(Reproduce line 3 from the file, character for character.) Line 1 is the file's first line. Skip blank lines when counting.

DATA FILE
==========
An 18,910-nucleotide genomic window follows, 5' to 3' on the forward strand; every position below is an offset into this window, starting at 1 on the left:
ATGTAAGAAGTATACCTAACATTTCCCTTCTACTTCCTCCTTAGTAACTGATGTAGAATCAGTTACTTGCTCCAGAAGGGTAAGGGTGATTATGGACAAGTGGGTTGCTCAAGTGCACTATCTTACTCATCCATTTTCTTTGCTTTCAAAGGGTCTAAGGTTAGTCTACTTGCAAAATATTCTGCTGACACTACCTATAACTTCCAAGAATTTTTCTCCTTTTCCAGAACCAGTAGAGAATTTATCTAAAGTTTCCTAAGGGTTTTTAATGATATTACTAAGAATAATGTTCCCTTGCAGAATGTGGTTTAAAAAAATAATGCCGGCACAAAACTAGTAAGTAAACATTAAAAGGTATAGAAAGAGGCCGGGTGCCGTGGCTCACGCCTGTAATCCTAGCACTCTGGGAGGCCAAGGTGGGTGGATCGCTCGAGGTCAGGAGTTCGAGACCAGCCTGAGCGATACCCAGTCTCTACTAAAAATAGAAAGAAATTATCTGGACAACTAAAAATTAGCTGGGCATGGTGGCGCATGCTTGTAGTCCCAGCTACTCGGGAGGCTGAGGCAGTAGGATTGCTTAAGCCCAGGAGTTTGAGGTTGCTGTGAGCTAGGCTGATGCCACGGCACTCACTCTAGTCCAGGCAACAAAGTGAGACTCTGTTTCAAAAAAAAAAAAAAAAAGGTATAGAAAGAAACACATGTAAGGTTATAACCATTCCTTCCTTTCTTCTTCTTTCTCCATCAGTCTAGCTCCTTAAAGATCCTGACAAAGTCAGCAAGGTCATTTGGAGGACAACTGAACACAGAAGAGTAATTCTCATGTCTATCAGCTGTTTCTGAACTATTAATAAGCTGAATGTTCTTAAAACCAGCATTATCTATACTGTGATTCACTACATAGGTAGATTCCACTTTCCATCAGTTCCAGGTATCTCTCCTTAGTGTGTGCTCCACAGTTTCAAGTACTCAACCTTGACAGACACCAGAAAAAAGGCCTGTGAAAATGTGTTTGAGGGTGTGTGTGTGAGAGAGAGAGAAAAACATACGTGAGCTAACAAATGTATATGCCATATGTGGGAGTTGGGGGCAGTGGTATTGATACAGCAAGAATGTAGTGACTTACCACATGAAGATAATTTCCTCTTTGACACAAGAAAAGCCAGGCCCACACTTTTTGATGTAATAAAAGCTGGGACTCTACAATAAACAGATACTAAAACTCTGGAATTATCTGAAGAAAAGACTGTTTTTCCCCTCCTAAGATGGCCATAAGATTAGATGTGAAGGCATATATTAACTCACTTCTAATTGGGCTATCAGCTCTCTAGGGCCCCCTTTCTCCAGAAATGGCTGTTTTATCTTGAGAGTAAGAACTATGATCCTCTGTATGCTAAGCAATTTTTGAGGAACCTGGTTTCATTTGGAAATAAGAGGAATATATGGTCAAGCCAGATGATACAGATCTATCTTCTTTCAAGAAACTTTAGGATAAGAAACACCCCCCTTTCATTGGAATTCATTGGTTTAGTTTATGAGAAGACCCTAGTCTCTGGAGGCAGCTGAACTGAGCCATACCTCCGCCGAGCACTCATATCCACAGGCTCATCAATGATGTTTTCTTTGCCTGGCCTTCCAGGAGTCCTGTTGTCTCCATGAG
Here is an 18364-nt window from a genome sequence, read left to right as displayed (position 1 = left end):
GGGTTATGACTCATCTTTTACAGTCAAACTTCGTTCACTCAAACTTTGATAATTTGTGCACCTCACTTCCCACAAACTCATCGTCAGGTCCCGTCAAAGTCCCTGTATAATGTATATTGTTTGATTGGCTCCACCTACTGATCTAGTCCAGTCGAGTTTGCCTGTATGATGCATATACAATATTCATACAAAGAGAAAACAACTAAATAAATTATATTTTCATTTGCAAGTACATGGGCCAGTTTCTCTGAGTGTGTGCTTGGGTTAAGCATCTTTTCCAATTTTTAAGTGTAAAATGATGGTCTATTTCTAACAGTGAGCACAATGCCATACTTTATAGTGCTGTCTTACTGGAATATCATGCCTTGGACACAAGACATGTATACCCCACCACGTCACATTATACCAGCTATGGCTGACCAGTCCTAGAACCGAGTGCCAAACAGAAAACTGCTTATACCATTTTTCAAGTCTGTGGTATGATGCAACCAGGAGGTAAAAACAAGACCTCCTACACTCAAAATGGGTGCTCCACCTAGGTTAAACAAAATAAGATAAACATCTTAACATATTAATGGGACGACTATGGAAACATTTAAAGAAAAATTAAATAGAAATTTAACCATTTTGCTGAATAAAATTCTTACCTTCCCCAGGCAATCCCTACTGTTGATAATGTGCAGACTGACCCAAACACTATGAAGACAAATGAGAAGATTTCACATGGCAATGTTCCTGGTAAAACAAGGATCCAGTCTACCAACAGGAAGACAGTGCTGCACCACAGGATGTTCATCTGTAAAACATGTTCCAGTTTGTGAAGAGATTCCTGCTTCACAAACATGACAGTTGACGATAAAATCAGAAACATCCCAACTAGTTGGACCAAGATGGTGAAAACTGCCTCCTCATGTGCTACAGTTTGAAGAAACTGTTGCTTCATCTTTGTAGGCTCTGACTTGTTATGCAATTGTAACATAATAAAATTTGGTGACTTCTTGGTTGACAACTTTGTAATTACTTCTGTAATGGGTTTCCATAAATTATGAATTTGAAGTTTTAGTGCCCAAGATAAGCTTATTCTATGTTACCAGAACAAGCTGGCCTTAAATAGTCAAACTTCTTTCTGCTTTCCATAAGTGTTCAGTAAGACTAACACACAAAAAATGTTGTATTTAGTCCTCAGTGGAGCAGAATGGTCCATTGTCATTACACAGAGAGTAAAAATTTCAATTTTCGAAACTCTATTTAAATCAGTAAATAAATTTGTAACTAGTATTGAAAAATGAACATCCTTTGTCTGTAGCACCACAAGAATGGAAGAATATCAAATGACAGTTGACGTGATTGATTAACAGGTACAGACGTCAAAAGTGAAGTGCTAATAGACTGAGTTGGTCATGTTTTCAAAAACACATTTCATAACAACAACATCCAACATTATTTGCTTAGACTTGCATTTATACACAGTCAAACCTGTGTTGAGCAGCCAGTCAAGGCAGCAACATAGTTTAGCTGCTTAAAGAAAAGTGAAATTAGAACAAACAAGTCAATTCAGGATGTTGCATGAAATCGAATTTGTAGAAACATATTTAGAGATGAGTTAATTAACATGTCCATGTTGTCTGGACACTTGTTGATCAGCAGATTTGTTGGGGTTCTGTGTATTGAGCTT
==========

Here is an 18364-nt window from a genome sequence, read left to right as displayed (position 1 = left end):